@michigan -- not sure why there's this misunderstanding -- all the current literature that I've seen indicates that there is *no* floating body (FB) / history etc. effects in FinFETs on SOI. FinFETs -- whether on bulk or SOI -- are a fully depleted technology. FB/history effect is strictly a PD (partially depleted)-SOI phenomenon. IBM, btw, is sticking with PD-SOI for their high-perf big iron until they make the switch to FinFETs on SOI at 14nm. The SOI Consortium contends that in fact FinFETs on SOI are easier to manufacture -- cutting up to a year off the mfg learning curve, and that that plus fewer process steps ultimately makes the SOI version cheaper. SHE (self-heating effect) is a challenge for FinFETs in both SOI and bulk. FinFETs are part of the MuGFET family of vertical structures, which has been studied since Hitachi first proposed them (on SOI!) in 1989. As such, the industry's been working on vertical structures like FinFETs for over two decades. The research and development has very deep roots....
Recently professor Asenov of GSS pointed out the disadvantages of the bulk based Intel’s 22-nm FinFET and superiorities of FinFETS on SOI, citing 50% less leakage current, smaller variability, and not extendable to 14-nm without SIO substrate….etc. However, the FINFETon SOI may be not even manufacturable as I commented in “FinFETs-on-SOI can double battery Life, says GSS”, 7/27/2012, EE Times News. The two problems intrinsic to FinFETs on SOI are floating body effect and self-heating that need to be overcomed. UMC licensed IBM technology for 20-nm FinFETs, but the process UMC has licensed is for FinFETs on bulk silicon rather than on SOI wafers. This is rather surprising since IBM has always promoted FinFETs on SOI. TSMC has been developing bulk 20-nm FinFETs for several years, and published its transistor transfer characteristics at 2010 IEDM. I doubt that UMC can beat TSMC on bulk based FinFET technology development race. Tsmc is at least three years ahead of UMC in 20-nm bulk technology. S. kim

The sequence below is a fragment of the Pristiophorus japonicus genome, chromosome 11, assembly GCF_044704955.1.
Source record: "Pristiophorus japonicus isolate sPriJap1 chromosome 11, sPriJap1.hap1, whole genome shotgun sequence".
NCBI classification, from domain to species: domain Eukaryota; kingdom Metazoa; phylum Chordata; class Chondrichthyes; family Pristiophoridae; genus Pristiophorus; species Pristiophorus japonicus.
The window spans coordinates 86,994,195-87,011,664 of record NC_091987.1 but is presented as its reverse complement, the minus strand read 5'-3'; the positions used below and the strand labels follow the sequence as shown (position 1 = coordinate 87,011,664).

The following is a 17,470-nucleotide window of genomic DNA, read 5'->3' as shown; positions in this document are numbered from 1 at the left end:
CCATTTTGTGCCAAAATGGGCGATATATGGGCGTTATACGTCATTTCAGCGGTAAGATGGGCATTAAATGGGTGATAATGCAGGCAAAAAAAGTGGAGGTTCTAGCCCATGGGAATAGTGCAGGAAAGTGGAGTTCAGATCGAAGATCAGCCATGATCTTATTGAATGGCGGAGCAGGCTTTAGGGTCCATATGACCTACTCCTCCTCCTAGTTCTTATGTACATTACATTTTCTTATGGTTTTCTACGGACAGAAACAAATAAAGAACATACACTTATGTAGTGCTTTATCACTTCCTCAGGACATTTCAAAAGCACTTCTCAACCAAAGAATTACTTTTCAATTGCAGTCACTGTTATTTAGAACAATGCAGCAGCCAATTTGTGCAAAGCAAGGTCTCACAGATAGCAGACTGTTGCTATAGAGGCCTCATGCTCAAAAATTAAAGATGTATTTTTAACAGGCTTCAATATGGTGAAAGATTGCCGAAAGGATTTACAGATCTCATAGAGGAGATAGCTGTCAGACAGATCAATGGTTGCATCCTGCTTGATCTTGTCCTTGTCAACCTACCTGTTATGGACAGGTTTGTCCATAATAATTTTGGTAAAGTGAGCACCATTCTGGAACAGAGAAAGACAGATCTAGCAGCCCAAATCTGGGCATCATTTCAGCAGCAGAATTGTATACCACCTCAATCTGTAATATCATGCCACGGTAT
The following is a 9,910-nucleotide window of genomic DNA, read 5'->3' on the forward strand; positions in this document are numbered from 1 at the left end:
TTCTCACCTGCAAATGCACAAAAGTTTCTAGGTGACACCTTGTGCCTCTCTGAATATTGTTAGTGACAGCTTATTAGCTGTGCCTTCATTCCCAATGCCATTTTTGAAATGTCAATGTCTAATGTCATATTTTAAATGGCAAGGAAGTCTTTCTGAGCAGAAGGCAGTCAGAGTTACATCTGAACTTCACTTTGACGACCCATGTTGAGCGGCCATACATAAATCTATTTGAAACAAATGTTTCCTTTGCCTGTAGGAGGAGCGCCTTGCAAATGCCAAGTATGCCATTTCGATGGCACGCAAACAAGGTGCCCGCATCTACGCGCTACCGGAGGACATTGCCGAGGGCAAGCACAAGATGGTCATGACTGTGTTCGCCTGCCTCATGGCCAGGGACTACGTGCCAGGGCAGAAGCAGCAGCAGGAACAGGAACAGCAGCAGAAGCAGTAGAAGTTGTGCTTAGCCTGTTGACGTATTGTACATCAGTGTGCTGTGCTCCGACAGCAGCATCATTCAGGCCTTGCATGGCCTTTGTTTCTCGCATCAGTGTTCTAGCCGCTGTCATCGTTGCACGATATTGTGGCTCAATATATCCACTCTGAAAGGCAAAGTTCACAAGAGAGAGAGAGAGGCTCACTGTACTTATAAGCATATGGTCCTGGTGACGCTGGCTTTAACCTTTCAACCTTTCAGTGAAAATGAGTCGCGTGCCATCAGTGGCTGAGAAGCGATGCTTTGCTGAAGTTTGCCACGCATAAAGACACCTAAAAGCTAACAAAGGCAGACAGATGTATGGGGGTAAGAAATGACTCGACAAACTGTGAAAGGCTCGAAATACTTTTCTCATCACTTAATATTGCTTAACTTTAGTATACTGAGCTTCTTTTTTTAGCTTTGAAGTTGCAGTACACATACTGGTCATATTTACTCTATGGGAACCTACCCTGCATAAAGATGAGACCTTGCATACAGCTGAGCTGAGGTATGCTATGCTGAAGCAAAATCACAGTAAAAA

Spot on. Intel's metal system is only on par with foundry 28nm and that largely set SOC die size. Bottom line intel 22nm will not be cost competitive for mobile SOC. This along with intel 22nm (at present time) not supporting adequate SOC device types and the technology having a lot of variation issues (from the sloped fins causing gate oxide and WF variation) is what the industry assessment is at this time.
Lithographically, foundry's 28 nm should be close to Intel's 22 nm at about 45 nm half-pitch.
But the fin process adds extra cost without helping transistor density. I'd be curious if foundry 28 nm transistors perform so poorly against Intel's 22 nm FinFET.
TSMC refers to their first FinFET process as 16-nm.......but ASML and UMC have both said that regardless of that these initial foundry FinFET processes are called they will be the application of FinFET front-end processing to the same back-end interconnect used at 20-nm
Drones are, in essence, flying autonomous vehicles. Pros and cons surrounding drones today might well foreshadow the debate over the development of self-driving cars. In the context of a strongly regulated aviation industry, "self-flying" drones pose a fresh challenge. How safe is it to fly drones in different environments? Should drones be required for visual line of sight – as are piloted airplanes? Join EE Times' Junko Yoshida as she moderates a panel of drone experts.